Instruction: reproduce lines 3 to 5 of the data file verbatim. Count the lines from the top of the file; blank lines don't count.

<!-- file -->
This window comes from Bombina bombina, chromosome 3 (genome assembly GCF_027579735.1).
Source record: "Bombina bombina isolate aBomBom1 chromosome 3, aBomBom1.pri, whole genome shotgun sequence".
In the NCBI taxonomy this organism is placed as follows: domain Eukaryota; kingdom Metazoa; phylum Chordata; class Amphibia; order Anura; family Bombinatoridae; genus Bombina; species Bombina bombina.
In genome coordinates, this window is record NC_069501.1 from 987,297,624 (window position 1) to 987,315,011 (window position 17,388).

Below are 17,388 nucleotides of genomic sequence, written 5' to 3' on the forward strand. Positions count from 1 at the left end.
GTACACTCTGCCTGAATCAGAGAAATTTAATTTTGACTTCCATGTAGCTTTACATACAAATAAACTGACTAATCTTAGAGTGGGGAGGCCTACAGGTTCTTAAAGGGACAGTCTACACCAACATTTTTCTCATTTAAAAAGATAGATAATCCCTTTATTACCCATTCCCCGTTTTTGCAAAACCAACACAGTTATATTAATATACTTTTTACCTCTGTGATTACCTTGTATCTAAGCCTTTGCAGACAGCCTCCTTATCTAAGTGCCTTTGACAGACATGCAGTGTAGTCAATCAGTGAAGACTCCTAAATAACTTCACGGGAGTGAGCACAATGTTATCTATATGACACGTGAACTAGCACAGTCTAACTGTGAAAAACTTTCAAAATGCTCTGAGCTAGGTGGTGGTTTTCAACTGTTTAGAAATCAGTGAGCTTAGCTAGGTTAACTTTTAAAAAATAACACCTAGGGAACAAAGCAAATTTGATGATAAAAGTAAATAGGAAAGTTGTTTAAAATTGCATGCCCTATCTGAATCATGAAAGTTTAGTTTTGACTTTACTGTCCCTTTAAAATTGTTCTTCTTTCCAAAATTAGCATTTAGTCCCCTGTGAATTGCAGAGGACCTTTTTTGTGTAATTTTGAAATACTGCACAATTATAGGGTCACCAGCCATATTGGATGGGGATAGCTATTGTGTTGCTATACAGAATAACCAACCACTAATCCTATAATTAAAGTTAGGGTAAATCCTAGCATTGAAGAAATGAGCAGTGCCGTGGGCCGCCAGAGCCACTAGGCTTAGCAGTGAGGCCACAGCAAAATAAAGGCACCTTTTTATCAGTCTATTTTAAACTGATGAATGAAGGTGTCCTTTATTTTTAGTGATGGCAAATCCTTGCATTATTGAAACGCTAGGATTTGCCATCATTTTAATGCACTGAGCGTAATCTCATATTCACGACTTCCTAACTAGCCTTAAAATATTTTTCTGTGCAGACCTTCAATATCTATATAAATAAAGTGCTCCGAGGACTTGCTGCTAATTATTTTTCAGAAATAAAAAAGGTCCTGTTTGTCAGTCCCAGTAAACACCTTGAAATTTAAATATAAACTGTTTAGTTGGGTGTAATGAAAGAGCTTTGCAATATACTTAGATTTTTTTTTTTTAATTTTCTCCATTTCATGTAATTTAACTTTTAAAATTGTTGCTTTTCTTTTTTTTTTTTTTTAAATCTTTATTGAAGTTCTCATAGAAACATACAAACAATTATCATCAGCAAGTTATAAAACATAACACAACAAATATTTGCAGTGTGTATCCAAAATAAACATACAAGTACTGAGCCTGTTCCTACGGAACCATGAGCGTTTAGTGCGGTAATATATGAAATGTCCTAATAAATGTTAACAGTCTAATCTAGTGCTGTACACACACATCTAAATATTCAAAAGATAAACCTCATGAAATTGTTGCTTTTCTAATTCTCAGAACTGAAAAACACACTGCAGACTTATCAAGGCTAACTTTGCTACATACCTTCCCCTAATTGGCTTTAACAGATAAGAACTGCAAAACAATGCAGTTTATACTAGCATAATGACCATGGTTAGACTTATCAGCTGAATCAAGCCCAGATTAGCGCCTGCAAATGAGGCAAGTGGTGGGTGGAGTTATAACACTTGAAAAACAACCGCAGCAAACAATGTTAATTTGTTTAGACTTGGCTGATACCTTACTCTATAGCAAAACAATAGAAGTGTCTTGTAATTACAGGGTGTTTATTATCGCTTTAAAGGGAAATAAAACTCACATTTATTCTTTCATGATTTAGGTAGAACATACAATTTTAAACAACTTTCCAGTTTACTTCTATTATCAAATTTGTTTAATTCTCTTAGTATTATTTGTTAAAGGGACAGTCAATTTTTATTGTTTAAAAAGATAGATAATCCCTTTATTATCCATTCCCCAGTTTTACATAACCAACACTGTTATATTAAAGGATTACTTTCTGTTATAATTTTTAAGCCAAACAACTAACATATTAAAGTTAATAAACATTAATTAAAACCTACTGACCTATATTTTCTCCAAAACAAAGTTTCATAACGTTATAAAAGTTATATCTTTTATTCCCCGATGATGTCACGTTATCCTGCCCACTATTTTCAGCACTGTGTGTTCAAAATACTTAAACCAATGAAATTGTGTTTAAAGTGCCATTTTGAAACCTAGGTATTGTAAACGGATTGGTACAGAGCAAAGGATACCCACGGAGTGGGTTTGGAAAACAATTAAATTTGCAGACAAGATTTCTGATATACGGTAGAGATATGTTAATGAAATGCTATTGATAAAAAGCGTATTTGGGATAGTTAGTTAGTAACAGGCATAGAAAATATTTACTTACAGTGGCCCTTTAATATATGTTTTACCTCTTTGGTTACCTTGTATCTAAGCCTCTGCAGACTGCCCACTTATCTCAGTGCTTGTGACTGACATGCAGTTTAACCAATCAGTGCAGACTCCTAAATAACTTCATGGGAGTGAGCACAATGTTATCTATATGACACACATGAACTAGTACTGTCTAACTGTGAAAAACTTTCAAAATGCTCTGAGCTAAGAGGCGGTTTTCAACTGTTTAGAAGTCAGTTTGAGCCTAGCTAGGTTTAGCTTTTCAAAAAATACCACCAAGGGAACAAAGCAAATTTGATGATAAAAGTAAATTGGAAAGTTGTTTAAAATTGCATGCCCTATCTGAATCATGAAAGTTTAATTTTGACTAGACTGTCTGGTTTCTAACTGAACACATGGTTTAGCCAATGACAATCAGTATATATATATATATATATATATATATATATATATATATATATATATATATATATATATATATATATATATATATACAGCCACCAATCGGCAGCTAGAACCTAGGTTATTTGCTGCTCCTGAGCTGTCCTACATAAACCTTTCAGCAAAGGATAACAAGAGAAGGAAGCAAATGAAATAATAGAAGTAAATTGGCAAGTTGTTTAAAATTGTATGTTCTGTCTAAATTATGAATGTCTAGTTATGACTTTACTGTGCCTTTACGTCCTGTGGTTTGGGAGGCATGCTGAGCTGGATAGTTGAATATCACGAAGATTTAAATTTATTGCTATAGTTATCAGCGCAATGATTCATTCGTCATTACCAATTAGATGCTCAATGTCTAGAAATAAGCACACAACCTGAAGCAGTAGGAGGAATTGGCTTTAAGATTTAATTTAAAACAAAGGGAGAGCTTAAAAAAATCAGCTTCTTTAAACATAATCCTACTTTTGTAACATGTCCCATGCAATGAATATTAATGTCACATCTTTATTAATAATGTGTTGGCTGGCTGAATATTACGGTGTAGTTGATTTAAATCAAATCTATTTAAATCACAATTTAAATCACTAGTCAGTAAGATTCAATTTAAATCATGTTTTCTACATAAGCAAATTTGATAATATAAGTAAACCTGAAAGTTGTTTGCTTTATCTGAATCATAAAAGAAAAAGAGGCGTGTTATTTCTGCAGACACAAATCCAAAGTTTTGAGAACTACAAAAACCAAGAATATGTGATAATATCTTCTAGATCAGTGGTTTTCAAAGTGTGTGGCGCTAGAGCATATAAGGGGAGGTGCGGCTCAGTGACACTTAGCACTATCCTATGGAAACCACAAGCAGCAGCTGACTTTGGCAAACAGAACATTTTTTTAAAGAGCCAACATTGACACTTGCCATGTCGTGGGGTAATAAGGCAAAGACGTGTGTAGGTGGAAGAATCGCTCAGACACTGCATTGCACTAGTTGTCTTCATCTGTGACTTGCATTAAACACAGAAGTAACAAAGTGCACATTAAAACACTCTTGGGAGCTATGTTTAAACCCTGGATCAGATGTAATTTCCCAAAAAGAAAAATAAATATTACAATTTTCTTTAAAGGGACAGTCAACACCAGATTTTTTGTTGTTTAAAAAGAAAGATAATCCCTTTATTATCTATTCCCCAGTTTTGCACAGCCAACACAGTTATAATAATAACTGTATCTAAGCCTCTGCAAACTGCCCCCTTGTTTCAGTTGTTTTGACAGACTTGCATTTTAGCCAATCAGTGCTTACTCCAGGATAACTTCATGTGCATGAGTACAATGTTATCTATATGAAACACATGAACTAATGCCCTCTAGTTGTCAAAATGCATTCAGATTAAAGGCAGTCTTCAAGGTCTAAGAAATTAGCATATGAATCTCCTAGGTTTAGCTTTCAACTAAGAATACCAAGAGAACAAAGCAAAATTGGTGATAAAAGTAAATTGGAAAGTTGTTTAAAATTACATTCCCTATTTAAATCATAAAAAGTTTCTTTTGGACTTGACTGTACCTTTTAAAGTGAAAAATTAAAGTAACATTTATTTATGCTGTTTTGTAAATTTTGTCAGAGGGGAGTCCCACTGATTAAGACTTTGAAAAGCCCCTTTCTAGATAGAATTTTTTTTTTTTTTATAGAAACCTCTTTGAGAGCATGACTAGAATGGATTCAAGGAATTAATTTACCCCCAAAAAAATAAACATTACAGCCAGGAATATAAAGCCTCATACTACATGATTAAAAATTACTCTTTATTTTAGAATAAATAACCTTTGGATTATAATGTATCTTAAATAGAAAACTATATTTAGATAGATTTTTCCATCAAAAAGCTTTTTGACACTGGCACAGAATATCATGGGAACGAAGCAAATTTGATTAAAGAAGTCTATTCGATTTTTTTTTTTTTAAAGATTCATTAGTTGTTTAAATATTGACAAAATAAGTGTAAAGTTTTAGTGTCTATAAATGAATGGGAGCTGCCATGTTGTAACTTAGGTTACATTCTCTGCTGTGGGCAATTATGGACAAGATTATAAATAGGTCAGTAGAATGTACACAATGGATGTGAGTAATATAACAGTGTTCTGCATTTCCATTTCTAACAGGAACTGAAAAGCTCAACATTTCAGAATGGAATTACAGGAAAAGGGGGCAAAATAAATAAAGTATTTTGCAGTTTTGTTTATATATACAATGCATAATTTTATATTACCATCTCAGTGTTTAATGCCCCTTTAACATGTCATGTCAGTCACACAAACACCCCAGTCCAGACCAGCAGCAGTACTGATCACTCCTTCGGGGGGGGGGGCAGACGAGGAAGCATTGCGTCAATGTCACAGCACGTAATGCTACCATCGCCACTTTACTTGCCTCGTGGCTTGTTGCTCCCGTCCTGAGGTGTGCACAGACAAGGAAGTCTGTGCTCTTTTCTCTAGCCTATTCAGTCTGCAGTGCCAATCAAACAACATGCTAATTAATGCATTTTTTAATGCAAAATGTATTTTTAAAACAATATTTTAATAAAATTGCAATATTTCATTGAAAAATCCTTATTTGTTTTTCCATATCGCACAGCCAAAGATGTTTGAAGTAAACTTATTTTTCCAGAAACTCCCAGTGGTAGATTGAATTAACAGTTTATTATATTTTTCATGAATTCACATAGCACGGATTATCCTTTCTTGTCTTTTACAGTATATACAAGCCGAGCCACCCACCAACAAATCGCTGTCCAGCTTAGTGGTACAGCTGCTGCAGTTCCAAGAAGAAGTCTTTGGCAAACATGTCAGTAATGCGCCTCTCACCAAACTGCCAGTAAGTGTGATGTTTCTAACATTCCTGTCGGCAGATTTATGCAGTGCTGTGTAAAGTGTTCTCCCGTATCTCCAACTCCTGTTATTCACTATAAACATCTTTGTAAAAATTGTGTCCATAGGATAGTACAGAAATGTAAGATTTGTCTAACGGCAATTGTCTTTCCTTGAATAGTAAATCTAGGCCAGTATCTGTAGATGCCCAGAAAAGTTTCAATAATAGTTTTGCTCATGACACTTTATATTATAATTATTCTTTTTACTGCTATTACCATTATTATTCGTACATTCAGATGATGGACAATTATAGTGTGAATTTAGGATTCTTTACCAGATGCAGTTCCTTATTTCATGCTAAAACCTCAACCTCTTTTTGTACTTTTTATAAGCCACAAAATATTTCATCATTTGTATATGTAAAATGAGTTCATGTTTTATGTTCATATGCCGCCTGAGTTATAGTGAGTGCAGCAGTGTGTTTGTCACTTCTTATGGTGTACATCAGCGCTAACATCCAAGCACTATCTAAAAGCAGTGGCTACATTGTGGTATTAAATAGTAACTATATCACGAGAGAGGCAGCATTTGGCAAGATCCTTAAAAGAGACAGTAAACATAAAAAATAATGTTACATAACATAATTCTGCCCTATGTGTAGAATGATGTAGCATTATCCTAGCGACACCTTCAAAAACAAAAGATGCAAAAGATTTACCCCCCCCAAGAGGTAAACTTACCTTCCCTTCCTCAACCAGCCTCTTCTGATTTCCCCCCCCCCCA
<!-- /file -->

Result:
In the NCBI taxonomy this organism is placed as follows: domain Eukaryota; kingdom Metazoa; phylum Chordata; class Amphibia; order Anura; family Bombinatoridae; genus Bombina; species Bombina bombina.
In genome coordinates, this window is record NC_069501.1 from 987,297,624 (window position 1) to 987,315,011 (window position 17,388).

Below are 17,388 nucleotides of genomic sequence, written 5' to 3' on the forward strand. Positions count from 1 at the left end.